Its critics say the law is a throwback to the deposed Taliban regime, which fell in 2001 after the US invaded Afghanistan.
The Taliban required women to wear all-covering burqas and banned them from leaving home without a male relative.
Mohseni, one of the law's main drafters, said the legislation could not be revoked or changed because it was enacted through a legislative process - passed by both houses of parliament and signed by the president.
Dozens of Afghan legislators and officials have also condemned the law, which was passed in March.
Barack Obama, the US president, called it "abhorrent" and Navi Pillay, the United Nations human rights chief in Afghanistan, called for the Afghan government to revoke the legislation, saying it was "reminiscent of the decrees made by the Taliban regime".
Hamid Karzai, the Afghan president who earlier signed the law, has put it under review.
Speaking in Kabul, Mohseni dismissed Western concerns.
"Westerners claim that they have brought democracy to Afghanistan. What does democracy mean? It means government by the people for the people. They should let the people use these democratic rights," he said.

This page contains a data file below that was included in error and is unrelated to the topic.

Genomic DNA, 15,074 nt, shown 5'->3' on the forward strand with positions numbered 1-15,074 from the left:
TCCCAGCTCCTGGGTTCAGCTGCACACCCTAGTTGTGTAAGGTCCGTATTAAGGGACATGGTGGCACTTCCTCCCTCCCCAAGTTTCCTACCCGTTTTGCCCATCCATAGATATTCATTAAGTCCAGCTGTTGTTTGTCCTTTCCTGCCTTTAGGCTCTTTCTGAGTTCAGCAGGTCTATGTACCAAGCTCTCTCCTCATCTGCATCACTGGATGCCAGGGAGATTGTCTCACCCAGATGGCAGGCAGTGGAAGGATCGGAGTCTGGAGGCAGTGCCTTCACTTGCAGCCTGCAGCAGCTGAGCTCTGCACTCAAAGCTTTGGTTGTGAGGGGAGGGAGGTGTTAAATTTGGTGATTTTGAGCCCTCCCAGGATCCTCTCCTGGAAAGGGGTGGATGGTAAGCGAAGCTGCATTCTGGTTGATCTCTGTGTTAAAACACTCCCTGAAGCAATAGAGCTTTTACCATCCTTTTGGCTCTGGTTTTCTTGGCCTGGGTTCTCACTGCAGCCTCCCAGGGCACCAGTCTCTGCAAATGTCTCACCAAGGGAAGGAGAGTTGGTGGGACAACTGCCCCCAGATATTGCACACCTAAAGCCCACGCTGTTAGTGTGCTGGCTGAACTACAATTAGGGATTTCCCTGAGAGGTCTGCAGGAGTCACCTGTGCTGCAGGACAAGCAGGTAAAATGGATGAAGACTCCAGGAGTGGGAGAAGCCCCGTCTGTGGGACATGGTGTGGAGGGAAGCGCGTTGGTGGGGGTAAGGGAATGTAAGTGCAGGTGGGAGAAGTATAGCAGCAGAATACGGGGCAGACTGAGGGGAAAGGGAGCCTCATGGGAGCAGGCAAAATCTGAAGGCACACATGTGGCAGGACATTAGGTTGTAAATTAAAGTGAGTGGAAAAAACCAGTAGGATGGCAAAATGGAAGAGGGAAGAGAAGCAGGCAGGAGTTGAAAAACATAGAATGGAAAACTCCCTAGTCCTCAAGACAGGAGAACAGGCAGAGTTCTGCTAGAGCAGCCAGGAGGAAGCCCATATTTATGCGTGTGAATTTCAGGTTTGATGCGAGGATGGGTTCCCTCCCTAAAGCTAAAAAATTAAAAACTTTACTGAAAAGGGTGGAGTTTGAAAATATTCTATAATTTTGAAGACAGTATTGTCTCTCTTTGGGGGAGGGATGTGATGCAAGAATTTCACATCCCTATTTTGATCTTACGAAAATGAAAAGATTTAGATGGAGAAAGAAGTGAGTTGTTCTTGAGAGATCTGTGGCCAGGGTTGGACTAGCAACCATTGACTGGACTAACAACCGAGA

The legislation came out of three years of debate and revision involving both Islamic scholars and members of parliament, he said.
Surrounded by supporters, Mohseni unfurled reams of paper with hundreds of women's signatures and thumbprints backing the law.
Though the law only applies to the country's Shia population - just 10 to 20 per cent of Afghanistan's 30 million people - Mohseni, the country's top Shia cleric, said most of the articles could also be applied to Sunnis.
Mawlawi Habibullah Ahsam, a prominent Sunni cleric, said the rules about women submitting to sex and leaving the home would also be acceptable to Sunnis.
Afghanistan is an Islamic state and its constitution defers to the Quran as the ultimate authority. Mohseni said the law simply reiterates rules from Islam's holy book.
"In shariah, it states that a woman cannot go out without the permission of her husband," he said.
He argued that the law is permissive because it allows a woman to go out for a medical emergency or other urgent reason without asking.
He also said much of the uproar had come from people misinterpreting the law and that a woman could refuse sex with her husband for many reasons beyond illness, including fasting for Ramadan, preparing for a pilgrimage, menstruating, or recovering from giving birth.